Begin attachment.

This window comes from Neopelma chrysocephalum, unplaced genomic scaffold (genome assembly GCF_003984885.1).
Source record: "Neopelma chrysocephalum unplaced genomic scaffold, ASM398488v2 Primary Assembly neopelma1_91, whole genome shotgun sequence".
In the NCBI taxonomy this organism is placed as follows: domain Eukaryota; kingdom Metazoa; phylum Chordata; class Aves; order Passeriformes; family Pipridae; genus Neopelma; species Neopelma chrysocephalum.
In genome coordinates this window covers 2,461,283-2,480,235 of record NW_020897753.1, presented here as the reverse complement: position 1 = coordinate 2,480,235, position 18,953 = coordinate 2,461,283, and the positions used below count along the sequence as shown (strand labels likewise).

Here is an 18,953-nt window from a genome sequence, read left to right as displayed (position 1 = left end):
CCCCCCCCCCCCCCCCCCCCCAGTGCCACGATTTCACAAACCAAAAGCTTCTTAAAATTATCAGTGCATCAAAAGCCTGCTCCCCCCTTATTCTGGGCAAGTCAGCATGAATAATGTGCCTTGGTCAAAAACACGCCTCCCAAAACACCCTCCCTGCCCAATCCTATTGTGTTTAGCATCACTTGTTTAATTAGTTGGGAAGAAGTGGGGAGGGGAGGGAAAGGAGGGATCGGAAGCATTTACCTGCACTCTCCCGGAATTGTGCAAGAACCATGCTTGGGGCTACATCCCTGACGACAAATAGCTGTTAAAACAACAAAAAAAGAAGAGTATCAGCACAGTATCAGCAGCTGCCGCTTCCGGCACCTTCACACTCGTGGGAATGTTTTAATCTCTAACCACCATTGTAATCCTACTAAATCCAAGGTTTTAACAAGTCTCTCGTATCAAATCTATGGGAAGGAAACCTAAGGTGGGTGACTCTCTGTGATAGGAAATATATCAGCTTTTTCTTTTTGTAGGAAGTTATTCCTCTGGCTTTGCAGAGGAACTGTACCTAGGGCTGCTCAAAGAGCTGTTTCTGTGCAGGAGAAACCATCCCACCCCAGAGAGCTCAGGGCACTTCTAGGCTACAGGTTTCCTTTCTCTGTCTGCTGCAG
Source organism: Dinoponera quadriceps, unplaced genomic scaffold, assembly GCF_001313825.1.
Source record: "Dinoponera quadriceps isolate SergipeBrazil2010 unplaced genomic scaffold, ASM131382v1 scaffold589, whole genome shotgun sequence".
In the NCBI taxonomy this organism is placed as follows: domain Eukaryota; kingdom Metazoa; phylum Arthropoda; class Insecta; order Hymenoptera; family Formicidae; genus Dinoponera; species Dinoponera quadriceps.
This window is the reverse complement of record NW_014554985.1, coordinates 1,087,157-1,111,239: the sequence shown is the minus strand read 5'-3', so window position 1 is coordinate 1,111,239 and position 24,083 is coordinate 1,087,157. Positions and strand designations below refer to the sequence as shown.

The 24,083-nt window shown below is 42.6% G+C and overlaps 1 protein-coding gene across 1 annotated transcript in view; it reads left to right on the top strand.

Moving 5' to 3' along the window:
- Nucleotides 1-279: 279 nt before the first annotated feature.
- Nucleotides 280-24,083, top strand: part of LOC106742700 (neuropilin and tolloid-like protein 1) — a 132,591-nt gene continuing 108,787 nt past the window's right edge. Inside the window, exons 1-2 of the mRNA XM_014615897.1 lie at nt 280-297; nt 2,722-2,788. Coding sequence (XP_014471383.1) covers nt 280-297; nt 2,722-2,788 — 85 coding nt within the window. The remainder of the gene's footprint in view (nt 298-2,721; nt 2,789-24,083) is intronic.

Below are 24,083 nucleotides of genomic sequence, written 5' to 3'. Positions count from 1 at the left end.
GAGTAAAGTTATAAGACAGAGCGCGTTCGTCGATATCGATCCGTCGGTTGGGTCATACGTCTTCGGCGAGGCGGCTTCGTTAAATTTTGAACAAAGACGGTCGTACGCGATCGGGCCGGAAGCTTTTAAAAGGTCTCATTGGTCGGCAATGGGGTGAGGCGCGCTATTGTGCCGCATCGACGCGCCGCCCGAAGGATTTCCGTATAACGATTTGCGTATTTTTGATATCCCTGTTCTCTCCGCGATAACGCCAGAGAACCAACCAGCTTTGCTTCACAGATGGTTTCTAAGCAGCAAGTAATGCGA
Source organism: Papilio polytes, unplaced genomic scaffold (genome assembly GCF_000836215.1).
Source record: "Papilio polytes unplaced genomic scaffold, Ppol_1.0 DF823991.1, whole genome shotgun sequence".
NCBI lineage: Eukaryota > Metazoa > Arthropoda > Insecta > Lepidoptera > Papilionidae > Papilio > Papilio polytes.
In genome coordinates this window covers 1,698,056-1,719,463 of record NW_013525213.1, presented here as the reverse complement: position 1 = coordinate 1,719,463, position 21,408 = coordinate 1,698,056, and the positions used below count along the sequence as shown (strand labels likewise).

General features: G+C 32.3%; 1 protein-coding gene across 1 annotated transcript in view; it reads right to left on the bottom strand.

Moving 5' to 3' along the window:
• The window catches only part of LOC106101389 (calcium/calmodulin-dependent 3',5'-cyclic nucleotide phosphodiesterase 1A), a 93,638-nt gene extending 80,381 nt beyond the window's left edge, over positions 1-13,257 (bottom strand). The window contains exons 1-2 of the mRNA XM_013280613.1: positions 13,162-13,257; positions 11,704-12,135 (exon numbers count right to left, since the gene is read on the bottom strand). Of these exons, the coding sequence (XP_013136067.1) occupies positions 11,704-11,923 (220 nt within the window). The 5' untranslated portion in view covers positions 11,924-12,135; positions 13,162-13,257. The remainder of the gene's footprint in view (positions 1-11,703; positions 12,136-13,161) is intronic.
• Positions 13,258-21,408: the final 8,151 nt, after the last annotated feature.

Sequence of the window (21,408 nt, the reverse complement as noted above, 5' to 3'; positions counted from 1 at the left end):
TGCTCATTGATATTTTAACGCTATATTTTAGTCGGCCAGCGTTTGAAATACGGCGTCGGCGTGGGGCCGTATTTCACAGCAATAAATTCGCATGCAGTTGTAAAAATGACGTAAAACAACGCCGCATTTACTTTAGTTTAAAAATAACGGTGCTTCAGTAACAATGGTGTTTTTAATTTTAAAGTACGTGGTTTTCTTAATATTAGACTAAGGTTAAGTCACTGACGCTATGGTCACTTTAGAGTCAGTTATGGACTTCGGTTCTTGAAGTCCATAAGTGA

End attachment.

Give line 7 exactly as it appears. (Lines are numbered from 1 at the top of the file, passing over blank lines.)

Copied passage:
Source organism: Dinoponera quadriceps, unplaced genomic scaffold, assembly GCF_001313825.1.